What is wrong? Immunologist Nick Cohen at the University of Rochester in New York says the causes are complex and not understood but notes that environmental degradation has weakened the frogs' immune systems. Along with chytrid fungus and viruses, frogs are threatened in other ways. The trematode, a parasite that tunnels under the skin of tadpoles, has been implicated in frog deformities throughout North America. Also, in April researchers reported that frogs raised in water laced with trace amounts of atrazine, the world's most widely used farming herbicide, develop sexual deformities. Atrazine is found in virtually every U.S. lake and stream and even in rainwater. The effects of these threats may be synergistic; Penn State biologist Joseph Kiesecker reported in July that chemical pollution can make frogs more susceptible to trematode attacks.

Tyrone Hayes, a biologist at the University of California at Berkeley who is investigating atrazine, says it may not be bad only for frogs. Reptiles and mammals have similar developmental mechanisms and may also be at risk. — Jeffrey Winters

48. Will the Navy's New Sonar Harm Whales?

After years of debate, the National Marine Fisheries Service gave its approval this summer to the U.S. Navy's use of a new low-frequency active-sonar system for locating enemy submarines. That prompted the Natural Resources Defense Council and a coalition of other environmental groups to sue the Navy in federal court, claiming the sonar poses an unacceptable risk to marine life.

The Navy sends out powerful pulses of low-frequency underwater sound that can travel hundreds of miles from a ship-towed source, then listens for and interprets the echoes. Environmental critics contend the sonar pulses are too loud, producing a devastating impact on whales, dolphins, and other marine mammals that rely on echolocation to communicate, navigate, and locate prey.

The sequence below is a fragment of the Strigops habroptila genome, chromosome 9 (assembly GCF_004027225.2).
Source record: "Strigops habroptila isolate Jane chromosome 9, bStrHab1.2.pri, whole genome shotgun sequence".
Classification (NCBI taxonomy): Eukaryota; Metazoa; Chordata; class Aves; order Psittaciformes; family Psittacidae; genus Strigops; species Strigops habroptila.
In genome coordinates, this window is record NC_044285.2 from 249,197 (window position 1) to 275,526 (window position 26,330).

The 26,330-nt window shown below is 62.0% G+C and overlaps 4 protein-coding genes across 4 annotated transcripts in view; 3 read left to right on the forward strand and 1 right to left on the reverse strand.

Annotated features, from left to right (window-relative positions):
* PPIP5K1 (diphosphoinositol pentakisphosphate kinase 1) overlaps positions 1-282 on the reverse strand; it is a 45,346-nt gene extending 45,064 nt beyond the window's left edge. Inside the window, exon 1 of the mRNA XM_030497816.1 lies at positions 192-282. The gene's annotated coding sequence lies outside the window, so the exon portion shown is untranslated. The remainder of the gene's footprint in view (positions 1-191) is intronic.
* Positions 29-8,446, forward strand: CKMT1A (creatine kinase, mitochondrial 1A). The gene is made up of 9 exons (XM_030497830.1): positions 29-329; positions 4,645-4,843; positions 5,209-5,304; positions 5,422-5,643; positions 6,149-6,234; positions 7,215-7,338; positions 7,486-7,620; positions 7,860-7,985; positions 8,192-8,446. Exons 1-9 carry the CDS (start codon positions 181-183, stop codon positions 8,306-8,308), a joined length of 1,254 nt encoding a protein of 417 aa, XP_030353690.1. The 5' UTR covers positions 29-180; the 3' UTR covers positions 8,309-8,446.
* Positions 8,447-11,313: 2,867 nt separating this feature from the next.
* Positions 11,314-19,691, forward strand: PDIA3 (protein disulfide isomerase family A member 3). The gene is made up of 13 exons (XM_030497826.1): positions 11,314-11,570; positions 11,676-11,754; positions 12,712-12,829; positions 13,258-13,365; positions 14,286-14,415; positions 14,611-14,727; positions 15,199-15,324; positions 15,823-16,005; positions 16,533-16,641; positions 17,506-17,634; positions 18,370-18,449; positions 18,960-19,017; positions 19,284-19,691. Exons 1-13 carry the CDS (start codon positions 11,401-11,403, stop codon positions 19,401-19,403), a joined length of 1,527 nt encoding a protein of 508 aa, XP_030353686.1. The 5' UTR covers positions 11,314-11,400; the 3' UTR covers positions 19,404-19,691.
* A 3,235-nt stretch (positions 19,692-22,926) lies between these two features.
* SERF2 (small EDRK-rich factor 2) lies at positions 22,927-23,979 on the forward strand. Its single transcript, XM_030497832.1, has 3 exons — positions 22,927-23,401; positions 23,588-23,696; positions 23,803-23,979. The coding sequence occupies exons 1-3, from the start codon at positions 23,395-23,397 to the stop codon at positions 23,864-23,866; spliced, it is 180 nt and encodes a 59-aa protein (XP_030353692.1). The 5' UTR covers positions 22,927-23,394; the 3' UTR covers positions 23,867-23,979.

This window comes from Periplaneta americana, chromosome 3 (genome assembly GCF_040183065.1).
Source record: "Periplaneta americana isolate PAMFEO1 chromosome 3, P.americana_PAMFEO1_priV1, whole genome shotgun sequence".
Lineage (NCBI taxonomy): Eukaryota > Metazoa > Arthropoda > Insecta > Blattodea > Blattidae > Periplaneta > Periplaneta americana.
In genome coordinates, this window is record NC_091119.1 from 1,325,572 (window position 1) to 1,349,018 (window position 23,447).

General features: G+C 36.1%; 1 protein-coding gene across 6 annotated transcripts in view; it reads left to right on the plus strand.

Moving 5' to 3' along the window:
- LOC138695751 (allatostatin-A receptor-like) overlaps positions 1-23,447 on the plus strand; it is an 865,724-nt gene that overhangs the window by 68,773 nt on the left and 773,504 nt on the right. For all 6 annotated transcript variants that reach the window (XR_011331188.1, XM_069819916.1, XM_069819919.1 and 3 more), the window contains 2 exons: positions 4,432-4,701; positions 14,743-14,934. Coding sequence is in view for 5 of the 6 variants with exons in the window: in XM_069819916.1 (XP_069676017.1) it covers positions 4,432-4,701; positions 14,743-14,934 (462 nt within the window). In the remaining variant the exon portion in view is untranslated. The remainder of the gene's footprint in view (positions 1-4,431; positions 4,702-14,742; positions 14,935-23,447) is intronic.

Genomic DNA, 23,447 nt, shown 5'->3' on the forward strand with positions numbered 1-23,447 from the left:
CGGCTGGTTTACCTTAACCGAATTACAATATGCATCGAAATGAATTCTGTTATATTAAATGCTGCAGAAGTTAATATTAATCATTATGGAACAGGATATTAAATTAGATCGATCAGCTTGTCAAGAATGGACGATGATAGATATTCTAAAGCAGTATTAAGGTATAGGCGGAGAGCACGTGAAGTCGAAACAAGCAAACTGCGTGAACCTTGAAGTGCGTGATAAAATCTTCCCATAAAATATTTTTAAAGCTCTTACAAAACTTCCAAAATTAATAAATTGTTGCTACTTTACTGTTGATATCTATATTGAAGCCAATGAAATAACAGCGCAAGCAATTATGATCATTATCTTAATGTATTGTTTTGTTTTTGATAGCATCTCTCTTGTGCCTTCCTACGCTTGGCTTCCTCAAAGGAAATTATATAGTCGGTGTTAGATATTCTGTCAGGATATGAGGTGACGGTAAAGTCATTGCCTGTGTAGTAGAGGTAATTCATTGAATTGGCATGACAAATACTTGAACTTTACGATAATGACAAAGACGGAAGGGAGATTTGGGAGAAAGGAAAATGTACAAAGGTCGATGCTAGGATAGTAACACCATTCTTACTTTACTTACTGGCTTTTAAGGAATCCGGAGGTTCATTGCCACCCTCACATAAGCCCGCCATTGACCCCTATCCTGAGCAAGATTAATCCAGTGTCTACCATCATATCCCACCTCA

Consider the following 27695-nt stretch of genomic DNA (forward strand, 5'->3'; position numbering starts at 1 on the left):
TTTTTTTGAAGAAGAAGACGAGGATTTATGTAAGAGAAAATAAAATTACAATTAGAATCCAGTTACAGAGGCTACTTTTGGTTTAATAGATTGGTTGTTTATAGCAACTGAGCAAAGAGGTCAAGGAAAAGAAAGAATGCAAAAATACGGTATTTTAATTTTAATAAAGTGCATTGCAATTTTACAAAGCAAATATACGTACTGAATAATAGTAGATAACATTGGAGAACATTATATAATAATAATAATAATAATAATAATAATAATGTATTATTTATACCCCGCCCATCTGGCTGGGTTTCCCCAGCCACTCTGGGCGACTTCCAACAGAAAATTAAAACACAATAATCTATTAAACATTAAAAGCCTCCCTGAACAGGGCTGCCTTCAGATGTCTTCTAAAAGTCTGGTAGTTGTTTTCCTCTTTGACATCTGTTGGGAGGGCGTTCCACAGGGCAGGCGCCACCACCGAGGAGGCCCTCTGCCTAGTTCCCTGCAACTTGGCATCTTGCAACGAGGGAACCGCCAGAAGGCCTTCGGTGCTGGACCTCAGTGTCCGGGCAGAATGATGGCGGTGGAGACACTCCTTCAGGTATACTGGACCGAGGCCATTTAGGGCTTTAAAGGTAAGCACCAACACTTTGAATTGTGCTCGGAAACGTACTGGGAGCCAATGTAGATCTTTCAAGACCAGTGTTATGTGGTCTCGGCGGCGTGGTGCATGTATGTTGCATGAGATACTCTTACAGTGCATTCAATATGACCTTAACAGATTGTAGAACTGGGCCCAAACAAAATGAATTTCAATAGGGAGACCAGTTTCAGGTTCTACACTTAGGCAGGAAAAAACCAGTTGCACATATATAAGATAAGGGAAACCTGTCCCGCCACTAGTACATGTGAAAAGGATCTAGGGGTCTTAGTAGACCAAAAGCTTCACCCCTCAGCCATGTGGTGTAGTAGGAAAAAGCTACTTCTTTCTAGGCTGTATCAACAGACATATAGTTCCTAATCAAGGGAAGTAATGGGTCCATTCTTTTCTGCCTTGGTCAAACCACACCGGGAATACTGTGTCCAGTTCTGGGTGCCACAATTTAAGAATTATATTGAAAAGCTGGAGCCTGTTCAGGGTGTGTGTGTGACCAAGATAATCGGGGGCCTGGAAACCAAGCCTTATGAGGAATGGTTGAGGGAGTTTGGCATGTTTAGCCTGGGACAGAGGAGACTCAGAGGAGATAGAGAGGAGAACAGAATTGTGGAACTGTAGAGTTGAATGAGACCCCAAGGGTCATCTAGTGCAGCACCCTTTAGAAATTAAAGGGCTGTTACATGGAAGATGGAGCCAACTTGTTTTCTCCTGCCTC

In March 2000, 16 beaked and minke whales beached themselves in the Bahamas after a mid-frequency active-sonar exercise by a Navy ship. Six died. Four carcasses were tested, of which three had ear damage and one had bleeding around the brain. The Navy agrees that extended use of mid-frequency active sonar at close range did cause harm to those whales. But the Navy, the Fisheries Service, and some marine scientists contend that low-frequency active sonar, when operated according to Navy guidelines, is not hazardous except at very close proximity. "We've never seen an animal damaged by [low-frequency active] sonar," says Roger Gentry, head of the Fisheries Service's acoustics program. According to guidelines based on several years—and $10 million—of environmental-impact research, the Navy is not permitted to use the low-frequency sonar within 12 nautical miles of any coastline, in any marine sanctuary, near any marine-mammal "biologically important area," or in polar seas. It must monitor an area of 1.25 miles around a low-frequency active-sonar array and shut down if marine mammals or sea turtles are detected.

Researchers who conducted one environmental-impact study in the Pacific Ocean before the Fisheries Service approved deployment of the system concluded that low-frequency sonar is not likely to have a dramatic effect on the hearing and activities of marine mammals. The team observed gray whales interacting less than six miles from a low-frequency array. "We saw normal behavior, normal singing, surfacing, feeding," says Kurt Fristrup, a biologist. "Nothing we saw would indicate a threat to survival and breeding." — Michael W. Robbins